Suggested Further Reading
Mark L. Lilleleht,
African 211 - The African Autobiography
The following is a list of books recommended to my students in the above class way back in 1998. These works aren't necessarily the best works nor are they universally the easiest works but as a whole I think they'd serve as a good introduction to the African literary environment. The links are to Amazon.com's posting for the works where available - via Big Daddy's Bookstore, the income generating arm of this website which makes us a few pennies to buy and ship books and magazines to African libraries and schools.
Achebe, Chinua. No Longer at Ease. Novel (Nigeria). The Nigerian author's easiest, most accessible and I think best novel from a pure entertainment perspective. Paints a good picture of the unthinking ease with which a person gets trapped in corruption.
Armah, Ayi Kwei. Fragments. Novel (Ghana). Novel of the plights of the "been-to" (albeit in a non-pejorative sense). Chronicles the conflicts and struggles between art and the artistic process and the desire to effect change in one's society (and the former's seeming impotence).
Beti, Mongo. The Poor Christ of Bomba. Novel (Cameroon). Funny, well-written and touching story that illustrates the problems of missionary endeavor in Africa. Masterfully even-handed, Beti handles the characters skillfully and does not heap blame on anybody. Everyone is flawed, the text virtually flawless.
Cheney-Coker, Syl. The Graveyard Also Has Teeth. Poetry (Sierra Leone). The first and still best collection by one of the great poets of the second-generation of modern African authors. His poetry is more modernist in style and requires close, multiple readings. Even then it the poetry doesn't yield its meaning readily. Worth the struggle though.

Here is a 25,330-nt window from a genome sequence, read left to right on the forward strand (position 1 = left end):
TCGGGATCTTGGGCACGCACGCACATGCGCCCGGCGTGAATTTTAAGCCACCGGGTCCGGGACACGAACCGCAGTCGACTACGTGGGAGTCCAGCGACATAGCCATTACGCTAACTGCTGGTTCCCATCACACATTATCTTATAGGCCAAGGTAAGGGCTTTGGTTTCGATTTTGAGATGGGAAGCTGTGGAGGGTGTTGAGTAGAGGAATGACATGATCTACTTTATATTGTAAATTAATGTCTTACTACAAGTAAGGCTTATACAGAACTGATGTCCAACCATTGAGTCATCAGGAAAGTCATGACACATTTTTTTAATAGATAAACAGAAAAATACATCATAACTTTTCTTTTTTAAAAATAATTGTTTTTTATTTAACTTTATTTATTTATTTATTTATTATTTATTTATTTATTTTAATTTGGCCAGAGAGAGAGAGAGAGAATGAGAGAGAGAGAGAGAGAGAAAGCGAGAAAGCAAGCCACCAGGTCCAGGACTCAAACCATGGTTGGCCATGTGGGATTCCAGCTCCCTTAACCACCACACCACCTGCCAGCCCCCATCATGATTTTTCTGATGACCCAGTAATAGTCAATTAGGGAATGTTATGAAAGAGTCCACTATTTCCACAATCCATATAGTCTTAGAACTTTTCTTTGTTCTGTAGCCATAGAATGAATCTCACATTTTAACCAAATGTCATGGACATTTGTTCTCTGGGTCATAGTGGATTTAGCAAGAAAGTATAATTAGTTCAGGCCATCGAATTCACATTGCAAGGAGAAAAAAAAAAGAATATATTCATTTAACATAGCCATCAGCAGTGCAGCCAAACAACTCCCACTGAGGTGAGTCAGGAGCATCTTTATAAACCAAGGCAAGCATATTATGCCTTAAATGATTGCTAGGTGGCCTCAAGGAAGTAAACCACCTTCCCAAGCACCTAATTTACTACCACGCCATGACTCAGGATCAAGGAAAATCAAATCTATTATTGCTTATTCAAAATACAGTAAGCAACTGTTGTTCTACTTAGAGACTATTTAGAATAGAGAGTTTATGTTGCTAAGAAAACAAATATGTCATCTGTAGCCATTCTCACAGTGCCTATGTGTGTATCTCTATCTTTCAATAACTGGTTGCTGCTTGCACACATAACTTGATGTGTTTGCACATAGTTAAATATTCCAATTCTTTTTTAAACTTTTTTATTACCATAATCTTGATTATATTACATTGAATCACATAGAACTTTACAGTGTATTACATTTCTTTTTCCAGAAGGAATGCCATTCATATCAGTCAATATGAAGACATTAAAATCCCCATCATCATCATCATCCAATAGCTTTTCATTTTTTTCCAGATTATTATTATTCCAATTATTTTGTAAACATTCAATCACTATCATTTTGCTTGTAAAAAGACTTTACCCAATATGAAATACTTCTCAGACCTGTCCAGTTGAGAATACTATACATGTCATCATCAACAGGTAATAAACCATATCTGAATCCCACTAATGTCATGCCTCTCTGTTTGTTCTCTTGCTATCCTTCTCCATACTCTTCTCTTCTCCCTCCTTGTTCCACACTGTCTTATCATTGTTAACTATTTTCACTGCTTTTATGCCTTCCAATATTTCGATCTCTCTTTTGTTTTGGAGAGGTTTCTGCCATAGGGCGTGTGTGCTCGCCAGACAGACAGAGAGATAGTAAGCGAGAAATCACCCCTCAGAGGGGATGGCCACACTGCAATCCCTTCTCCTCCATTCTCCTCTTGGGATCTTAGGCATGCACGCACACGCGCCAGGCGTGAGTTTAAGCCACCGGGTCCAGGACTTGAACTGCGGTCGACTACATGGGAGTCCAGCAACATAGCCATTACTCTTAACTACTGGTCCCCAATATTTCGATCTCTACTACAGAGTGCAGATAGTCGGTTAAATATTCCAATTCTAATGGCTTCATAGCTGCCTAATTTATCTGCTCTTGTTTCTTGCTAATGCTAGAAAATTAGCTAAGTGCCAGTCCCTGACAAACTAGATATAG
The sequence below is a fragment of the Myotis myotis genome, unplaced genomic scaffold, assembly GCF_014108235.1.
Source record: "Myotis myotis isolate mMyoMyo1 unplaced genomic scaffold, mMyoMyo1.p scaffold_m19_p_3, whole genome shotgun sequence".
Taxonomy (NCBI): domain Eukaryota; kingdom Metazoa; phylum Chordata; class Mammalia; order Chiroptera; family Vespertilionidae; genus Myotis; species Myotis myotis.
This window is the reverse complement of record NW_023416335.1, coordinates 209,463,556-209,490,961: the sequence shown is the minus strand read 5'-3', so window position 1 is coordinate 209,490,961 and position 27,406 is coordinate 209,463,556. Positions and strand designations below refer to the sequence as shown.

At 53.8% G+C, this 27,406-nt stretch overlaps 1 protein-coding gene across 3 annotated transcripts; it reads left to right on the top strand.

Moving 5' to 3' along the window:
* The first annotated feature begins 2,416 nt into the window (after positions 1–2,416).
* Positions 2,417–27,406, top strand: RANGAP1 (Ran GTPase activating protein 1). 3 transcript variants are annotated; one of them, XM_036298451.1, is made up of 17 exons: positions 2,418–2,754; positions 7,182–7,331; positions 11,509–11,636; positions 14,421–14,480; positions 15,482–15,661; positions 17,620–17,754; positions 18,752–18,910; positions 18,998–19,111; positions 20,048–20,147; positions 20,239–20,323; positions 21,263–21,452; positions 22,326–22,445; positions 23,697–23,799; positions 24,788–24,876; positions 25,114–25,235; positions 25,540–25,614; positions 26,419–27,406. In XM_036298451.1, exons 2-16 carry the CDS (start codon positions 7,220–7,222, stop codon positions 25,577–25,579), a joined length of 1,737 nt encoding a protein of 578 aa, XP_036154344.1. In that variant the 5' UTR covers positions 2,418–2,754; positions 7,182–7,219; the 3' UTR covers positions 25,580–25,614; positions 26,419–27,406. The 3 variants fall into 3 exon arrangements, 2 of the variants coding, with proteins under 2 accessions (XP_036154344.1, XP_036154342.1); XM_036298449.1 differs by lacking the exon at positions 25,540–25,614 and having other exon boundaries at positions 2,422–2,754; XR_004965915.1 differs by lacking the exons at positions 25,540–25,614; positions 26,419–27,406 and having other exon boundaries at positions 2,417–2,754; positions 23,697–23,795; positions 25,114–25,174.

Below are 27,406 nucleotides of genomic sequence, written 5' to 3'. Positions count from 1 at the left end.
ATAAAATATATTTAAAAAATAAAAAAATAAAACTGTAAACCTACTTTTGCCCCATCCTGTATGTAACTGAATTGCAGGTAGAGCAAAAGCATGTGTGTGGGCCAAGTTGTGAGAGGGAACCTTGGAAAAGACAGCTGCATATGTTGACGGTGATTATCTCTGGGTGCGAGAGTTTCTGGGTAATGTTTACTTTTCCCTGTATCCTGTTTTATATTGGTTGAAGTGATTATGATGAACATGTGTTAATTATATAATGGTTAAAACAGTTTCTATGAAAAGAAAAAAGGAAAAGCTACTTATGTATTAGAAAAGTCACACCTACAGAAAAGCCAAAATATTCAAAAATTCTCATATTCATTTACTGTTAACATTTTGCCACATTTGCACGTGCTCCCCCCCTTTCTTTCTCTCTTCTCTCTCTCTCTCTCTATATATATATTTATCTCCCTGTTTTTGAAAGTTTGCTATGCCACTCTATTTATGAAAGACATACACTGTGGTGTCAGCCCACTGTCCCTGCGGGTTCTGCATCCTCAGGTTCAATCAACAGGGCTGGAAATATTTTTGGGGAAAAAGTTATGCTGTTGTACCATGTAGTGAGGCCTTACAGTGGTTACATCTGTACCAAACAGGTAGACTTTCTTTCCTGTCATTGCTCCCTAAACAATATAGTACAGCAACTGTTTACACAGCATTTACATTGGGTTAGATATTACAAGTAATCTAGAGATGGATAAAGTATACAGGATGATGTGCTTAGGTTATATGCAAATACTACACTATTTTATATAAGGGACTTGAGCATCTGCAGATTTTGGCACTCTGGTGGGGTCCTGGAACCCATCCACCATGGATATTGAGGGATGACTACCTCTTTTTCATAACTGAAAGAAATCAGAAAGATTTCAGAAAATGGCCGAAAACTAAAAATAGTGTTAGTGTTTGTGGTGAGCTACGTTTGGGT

Coetzee, J.M. The Life and Times of Michael K. Novel (South Africa). Frightening, stripped-down narrative of utter desolation of the soul. Excellent if depressing.
Dangarembga, Tsitsi. Nervous Conditions. Novel (Zimbabwe). Fast becoming part of the "canon." A well-written, accessible and familiar story of a young girl's growing up.
Echewa, T. Obinkaram. The Land's Lord. Novel (Nigeria). Similar in theme to Beti's work above. An incredible evocation of place and struggle.
Farah, Nuruddin. Maps. Novel (Somalia). Wonderful blend of political allegory and bildungsroman, where the former does not swamp the latter.
Kibera, Leonard. Voices in the Dark. Novel (Kenya). Novel of disillusionment in post-independence Kenya, reflective of the ennui that gripped much of the African elite in the 1970s.
Magona, Sindiwe. Living, Loving and Lying Awake at Night. Short stories (South Africa). Beautiful, touching, and shatteringly disturbing stories about the lives of black South Africans. Mirrors the stories of To My Children's Children but much better written and far more evocative.
Mwangi, Meja. The Cockroach Dance. Novel (Kenya). A funny yet also disturbing novel of modern urban life in Africa.
Ngugi wa Thiong'o. A Grain of Wheat. Novel (Kenya). I am not a great fan of Ngugi's creative writing but this is a well-written, interesting story which centers on the actions of people on both sides of the Mau-Mau struggle for independence. Revealing and touching.
Osundare, Niyi. The Eye of the Earth and Waiting Laughters. Poetry (Nigeria). Beautiful, evocative language. Very suggestive.
p'Bitek, Okot. Song of Lawino. Poetry (Uganda). A classic. Very accessible. p'Bitek shaped this long, narrative poem after the oral traditions of the Acoli people of Uganda yet illustrating the perils of modernism in theme.
Sharpe, Tom. Indecent Exposure and Riotous Assembly. Satire/Novel (South Africa). Ages since I've read these but I remember that they were a scream - dismantling apartheid ideology.
Soyinka, Wole. The Interpreters. Novel (Nigeria). One of the best books ever written. I consider it a classic of literature. Period. Not the easiest read and perhaps best appreciated if you have some background in Yoruba culture and religion, but not necessary.